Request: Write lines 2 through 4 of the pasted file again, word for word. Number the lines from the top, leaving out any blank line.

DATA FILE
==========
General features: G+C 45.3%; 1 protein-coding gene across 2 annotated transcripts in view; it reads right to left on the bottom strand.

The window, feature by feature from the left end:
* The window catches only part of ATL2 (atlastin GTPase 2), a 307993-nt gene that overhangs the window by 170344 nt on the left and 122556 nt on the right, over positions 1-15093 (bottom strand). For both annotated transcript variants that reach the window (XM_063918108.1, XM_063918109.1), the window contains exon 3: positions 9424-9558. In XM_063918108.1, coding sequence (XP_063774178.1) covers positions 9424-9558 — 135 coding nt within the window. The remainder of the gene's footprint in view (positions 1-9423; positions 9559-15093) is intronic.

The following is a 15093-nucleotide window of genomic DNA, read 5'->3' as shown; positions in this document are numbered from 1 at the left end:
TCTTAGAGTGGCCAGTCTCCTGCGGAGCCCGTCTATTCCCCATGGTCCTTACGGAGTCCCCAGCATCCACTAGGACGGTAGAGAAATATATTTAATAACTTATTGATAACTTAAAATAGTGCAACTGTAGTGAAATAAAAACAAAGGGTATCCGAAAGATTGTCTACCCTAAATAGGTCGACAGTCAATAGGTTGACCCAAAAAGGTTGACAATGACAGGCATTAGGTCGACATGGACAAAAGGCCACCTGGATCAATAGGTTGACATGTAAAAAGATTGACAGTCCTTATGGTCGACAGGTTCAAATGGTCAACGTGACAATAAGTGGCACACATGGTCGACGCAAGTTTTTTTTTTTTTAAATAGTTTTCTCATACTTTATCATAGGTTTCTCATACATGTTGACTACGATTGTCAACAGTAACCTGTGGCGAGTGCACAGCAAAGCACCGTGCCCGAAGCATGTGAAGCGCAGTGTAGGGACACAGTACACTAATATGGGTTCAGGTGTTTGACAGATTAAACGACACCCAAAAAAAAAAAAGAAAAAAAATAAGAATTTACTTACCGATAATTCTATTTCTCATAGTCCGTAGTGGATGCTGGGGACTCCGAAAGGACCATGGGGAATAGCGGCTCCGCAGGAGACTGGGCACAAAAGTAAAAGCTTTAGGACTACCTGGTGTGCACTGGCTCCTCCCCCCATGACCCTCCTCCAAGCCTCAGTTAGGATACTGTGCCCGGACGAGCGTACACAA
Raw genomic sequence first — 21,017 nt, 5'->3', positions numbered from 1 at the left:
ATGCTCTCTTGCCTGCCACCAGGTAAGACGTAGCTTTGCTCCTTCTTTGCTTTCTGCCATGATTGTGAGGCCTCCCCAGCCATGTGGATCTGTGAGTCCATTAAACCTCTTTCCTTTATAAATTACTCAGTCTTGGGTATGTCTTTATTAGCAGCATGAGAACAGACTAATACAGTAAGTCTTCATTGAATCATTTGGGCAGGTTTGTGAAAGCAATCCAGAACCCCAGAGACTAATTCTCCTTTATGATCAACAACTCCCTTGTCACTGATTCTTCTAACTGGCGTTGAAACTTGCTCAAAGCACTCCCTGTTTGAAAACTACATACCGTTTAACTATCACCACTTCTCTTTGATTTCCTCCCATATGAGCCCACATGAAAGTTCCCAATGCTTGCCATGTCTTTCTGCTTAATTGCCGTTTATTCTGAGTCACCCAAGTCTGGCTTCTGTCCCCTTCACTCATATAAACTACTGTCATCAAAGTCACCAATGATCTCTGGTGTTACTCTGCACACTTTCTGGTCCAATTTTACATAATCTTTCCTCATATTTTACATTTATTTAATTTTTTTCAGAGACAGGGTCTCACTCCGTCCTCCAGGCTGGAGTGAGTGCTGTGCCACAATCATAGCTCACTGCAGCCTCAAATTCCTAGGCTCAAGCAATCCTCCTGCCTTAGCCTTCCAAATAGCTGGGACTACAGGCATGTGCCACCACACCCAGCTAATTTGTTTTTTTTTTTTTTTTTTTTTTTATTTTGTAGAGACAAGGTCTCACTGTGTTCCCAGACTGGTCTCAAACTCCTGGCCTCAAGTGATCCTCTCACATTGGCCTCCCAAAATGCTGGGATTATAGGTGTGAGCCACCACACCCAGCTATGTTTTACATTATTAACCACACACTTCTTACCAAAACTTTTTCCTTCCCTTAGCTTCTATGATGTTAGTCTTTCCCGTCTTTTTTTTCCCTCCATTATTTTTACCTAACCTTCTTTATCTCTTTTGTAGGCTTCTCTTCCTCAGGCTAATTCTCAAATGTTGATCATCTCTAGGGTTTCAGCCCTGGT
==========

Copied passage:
The window, feature by feature from the left end:
* The window catches only part of ATL2 (atlastin GTPase 2), a 307993-nt gene that overhangs the window by 170344 nt on the left and 122556 nt on the right, over positions 1-15093 (bottom strand). For both annotated transcript variants that reach the window (XM_063918108.1, XM_063918109.1), the window contains exon 3: positions 9424-9558. In XM_063918108.1, coding sequence (XP_063774178.1) covers positions 9424-9558 — 135 coding nt within the window. The remainder of the gene's footprint in view (positions 1-9423; positions 9559-15093) is intronic.

The following is a 15093-nucleotide window of genomic DNA, read 5'->3' as shown; positions in this document are numbered from 1 at the left end: